Consider the most meaningful reflective questions that will urge students to view their writing openly and prepare them for revision. Compile them into a set and provide them to students to get ready for their next move.

Golden Lines

A staple in my classroom: the Golden Line. Ask students to highlight their “Golden Lines” – the sentences of which they are most proud. This activity, like some of the reflective questions, signals students to think about their strengths and what is working well for them in their drafted writing. This activity encourages students to identify the best parts of their work, know which moments are “must-keeps,” and recognize something they need to continue doing more of.

At first, students are sometimes (and understandably) hesitant with this activity. It can be intimidating to be asked what you think is the best part of your writing. What if it’s not good? What if I think it’s better than it actually is? What if I can’t find one? To halt these doubts early on, I will model by identifying students’ Golden Lines in their writing myself. At times, I will compile all the sentences in a document or slideshow to share with the class. After this happens once or twice, students get used to the idea of finding their Golden Lines and reading their own words in a way that sparks that type of reflective thinking.  

Not only does this activity make students deliberately point out stellar moments of writing, but it also serves as another important reminder: there is value in positive self-affirmations, not just in the final product, but all throughout the writing process.  Students begin to remember that they do not always need to wait until the end to see the gold. It builds confidence and agency in them, and over time, they can look at their own writing confidently and astutely.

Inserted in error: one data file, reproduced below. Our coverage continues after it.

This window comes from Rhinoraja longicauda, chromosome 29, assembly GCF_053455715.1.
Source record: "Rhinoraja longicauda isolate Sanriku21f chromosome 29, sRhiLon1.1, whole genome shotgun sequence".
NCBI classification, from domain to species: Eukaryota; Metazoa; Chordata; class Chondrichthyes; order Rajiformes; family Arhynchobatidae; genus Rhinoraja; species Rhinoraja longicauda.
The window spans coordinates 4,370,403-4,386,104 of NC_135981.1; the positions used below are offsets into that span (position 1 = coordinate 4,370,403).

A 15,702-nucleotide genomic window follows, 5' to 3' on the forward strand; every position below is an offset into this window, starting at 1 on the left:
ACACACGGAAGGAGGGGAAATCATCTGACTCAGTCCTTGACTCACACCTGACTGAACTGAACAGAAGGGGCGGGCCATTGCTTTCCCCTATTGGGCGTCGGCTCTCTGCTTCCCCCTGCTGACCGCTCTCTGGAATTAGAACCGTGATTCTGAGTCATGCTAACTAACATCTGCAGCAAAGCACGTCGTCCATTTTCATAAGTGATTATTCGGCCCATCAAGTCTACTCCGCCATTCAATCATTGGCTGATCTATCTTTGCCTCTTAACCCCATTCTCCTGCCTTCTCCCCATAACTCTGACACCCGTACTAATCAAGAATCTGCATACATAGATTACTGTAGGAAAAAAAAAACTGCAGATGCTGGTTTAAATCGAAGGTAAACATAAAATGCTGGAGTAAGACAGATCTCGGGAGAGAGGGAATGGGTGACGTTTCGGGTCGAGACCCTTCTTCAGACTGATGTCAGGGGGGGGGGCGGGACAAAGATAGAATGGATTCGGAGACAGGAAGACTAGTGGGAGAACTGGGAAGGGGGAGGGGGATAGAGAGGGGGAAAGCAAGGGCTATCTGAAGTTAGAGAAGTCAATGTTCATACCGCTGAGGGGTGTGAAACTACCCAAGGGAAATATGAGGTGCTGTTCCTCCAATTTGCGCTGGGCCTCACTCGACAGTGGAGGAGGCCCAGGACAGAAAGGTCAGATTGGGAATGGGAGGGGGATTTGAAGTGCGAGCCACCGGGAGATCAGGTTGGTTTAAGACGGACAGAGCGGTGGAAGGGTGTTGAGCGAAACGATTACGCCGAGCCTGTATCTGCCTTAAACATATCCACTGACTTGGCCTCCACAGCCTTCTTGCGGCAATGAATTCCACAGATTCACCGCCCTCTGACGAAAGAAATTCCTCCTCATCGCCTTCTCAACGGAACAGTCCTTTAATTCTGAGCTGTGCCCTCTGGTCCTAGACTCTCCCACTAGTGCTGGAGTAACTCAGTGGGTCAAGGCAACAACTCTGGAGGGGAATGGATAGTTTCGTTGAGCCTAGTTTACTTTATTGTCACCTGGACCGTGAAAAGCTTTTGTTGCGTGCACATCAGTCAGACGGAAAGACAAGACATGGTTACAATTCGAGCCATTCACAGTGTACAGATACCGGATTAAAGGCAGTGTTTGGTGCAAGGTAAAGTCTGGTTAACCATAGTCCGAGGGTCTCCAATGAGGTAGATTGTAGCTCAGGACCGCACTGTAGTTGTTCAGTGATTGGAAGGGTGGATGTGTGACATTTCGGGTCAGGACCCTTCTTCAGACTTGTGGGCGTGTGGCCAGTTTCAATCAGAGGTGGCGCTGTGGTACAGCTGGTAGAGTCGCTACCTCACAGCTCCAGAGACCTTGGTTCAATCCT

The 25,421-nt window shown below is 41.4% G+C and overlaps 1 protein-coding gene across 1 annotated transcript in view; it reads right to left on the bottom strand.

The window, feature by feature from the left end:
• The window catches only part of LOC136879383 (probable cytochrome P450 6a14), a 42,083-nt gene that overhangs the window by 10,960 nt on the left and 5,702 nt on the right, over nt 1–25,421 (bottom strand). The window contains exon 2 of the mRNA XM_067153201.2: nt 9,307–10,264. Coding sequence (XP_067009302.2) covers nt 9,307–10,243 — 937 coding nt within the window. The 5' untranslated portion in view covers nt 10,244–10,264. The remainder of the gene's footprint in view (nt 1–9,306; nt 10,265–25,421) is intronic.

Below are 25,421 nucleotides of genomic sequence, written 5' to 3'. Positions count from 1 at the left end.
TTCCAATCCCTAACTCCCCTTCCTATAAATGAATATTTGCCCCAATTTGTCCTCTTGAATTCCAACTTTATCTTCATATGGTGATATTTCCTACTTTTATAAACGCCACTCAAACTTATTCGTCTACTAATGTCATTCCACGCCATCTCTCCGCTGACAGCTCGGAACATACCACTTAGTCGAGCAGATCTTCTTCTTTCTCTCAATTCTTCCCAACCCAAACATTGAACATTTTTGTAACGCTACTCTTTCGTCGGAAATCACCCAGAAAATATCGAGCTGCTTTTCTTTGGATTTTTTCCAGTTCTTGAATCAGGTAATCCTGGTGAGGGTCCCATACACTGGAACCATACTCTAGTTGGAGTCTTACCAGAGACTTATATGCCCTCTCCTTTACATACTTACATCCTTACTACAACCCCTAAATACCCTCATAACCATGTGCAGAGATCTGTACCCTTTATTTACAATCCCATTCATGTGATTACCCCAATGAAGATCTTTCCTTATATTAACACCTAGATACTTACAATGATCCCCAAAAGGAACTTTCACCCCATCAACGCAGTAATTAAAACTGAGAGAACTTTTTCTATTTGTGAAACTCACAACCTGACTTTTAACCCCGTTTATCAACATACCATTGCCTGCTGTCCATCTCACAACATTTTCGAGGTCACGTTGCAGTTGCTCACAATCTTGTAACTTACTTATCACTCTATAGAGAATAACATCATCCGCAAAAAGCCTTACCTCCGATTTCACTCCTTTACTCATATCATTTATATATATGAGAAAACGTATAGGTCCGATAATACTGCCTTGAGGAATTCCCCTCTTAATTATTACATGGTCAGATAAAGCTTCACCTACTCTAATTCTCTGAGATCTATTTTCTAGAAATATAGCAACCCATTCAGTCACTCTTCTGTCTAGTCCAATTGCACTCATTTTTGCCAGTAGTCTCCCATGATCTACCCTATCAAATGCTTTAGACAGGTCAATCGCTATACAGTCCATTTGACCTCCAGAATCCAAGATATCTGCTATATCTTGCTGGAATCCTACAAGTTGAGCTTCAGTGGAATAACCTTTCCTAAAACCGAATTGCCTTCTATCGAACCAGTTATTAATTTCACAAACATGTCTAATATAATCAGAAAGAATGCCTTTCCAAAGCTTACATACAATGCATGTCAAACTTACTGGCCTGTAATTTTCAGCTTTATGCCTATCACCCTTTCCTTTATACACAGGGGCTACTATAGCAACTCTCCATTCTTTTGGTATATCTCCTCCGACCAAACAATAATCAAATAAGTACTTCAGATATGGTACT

Focus Area Peer Review

At times, it can be challenging to reflect when it feels like there are so many things to consider. I often remind students that to combat this overwhelming feeling preceding revision, we must compartmentalize and reflect in bite-sized ways – in essence, a magnifying glass mindset. We also know that students can benefit from peer reviewing and getting another writer’s perspective.

Let’s combine the two.

Ask students to think of one focus area. For example, a student might ask her partner to pay special attention to her use of cumulative sentences to illustrate urgency. Or another student might be focused on their word choice to build and develop a specific tone. Meanwhile, someone else wants to know his peer’s thoughts about his sequencing of ideas.

With the focus area in mind, a peer reader can then look at the writing and provide specific and genuine feedback. These conversations can be some of the most meaningful moments of reflection to consider if and which kind of revision lies ahead. Besides, who said reflection was solely an independent practice?

These four activities can be simple ways to give students the opportunities to reflect meaningfully before embarking on revision.

Yes, they are opportunities we provide for students, but the more we remember to make these normal routines for students, the more they see the value in continual and intentional reflection on their own. Soon, reflective thinking becomes an even deeper part of our students’ identities as writers.


In what ways do you encourage students to reflect on their writing before revision? Which activities are your favorite? You can connect with me on Twitter @kenbuiCBSD.